What do you know about annosus root rot disease? Like most novice tree owners, there’s a good chance you’ve never heard of this deadly tree disease. However, it can cause significant damage to the root system, trunk, and overall structural integrity of your favorite tree. If you have a pine tree or another type of hardwood in your yard, be on the lookout for the most common symptoms of this fungal illness.
Yellow or White Conks
Perhaps the most telltale sign of an annosus infection is the presence of yellow or white fungal conks near the base of your tree. These mushroom-like growths indicate a rot-inducing fungus inside the roots and trunk. You may notice conks under litter or in any hollow stumps. Some conks even hide out of sight in the root channels. While conks are a clear sign of a fungal disease, not every infected tree will have them.
A Thinning Crown
Healthy pine trees should have a thick, lush crown with dark green needles. Any sudden change in the appearance of your tree’s crown, such as thinning, could indicate annosus rot. You may notice a sparse crown with discolored needles. There may also be an abundance of cones. Since annosus isn’t the only reason for a thinning crown, you need to call out an expert to diagnose the cause.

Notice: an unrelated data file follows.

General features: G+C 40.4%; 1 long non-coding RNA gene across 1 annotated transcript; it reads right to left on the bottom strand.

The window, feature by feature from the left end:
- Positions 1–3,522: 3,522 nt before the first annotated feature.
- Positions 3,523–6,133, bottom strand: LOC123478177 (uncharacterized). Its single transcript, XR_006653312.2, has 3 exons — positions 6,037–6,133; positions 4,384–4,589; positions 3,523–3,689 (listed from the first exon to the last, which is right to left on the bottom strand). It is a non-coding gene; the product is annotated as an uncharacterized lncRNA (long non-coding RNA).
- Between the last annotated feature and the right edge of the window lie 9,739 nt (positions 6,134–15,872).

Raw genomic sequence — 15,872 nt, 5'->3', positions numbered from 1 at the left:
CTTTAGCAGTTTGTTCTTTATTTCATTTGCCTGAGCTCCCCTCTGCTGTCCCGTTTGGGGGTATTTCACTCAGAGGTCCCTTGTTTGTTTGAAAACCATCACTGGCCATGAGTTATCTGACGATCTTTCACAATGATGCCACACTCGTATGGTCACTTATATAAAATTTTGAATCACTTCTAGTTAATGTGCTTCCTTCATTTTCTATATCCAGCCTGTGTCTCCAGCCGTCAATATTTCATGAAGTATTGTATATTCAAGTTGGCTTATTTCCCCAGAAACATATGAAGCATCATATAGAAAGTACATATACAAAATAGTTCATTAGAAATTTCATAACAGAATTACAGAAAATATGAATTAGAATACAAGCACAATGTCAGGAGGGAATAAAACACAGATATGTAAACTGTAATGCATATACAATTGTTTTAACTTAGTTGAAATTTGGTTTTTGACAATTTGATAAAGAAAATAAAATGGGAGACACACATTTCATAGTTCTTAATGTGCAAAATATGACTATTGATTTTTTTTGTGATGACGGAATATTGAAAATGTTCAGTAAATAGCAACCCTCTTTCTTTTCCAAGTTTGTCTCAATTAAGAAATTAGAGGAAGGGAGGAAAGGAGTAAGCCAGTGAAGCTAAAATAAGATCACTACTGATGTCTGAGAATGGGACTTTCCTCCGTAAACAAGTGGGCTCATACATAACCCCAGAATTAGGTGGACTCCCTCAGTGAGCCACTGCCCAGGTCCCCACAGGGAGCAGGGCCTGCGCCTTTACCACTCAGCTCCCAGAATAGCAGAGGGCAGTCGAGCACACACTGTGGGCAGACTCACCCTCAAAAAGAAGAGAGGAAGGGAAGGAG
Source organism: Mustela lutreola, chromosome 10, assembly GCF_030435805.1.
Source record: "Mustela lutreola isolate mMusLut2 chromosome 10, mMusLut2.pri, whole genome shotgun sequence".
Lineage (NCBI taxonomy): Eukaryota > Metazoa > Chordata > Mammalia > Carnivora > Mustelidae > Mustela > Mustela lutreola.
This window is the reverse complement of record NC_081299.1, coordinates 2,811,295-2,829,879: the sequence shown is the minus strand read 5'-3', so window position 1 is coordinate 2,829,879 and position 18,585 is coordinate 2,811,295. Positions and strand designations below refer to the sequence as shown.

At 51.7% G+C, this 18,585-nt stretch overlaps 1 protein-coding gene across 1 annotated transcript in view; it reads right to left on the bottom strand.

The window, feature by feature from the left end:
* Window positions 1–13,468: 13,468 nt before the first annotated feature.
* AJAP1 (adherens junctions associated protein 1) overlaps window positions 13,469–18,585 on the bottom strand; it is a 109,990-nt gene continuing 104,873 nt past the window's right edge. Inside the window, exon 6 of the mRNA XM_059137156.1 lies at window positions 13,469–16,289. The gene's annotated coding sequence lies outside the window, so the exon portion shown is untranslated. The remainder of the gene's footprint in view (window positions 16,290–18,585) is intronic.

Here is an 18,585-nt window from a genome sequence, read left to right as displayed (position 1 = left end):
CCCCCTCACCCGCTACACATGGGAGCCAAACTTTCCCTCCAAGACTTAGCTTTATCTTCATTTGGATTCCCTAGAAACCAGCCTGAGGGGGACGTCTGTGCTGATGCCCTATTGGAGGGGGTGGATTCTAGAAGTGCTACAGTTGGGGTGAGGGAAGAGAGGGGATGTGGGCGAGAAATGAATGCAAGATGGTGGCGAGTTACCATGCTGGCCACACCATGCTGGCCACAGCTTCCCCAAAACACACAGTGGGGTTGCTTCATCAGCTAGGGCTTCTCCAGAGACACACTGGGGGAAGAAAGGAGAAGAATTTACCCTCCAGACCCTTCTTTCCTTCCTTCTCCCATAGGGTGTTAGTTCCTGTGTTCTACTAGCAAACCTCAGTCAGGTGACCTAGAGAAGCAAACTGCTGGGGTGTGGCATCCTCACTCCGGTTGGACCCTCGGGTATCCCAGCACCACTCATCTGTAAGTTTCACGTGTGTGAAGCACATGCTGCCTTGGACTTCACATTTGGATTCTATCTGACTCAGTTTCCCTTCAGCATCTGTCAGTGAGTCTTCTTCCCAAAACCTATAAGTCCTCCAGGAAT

Suddenly Leaning Tree
Annosus rot causes extreme damage to the root system. Eventually, there will not be enough support to hold up the tree, and it may begin to lean. A severely ill tree may even fall. Since the fungus quickly spreads unground from one tree to the next, you may notice nearby trees beginning to lean. Unfortunately, removal is usually the only option at this point.
Decaying, white tree roots are a well-known symptom of an annosus infection. The roots may also have a stringy appearance. As the disease progresses, you may find resin-soaked root sections. The resin is usually a bright cinnamon brown. Since most of the roots remain underground, most people don’t notice the damage until the tree falls or dies.
Protect Your Pine Trees from Annosus Root Rot
Annosus disease is often fatal, but there are steps you can take to prevent an infection. Regularly treating freshly cut branches or wounded bark is the best way to keep the fungus at bay. Since most of the damage from root rot happens below the soil, it’s easy to miss early signs of the disease. Removing diseased trees is often the only treatment option. And post-treatment of stumps can also help stop the infection from spreading to nearby pines.
Worried that your pine trees may have a fungal infection? The tree experts at Engram’s Tree Service are here to help. With over 25 years of experience, our husband and wife team can handle any problem that may arise. From pruning branches to tree removal, we do it all! We even have a certified arborist on staff to keep your trees healthy. Schedule service with us if you need a proven solution for an annosus root rot infection.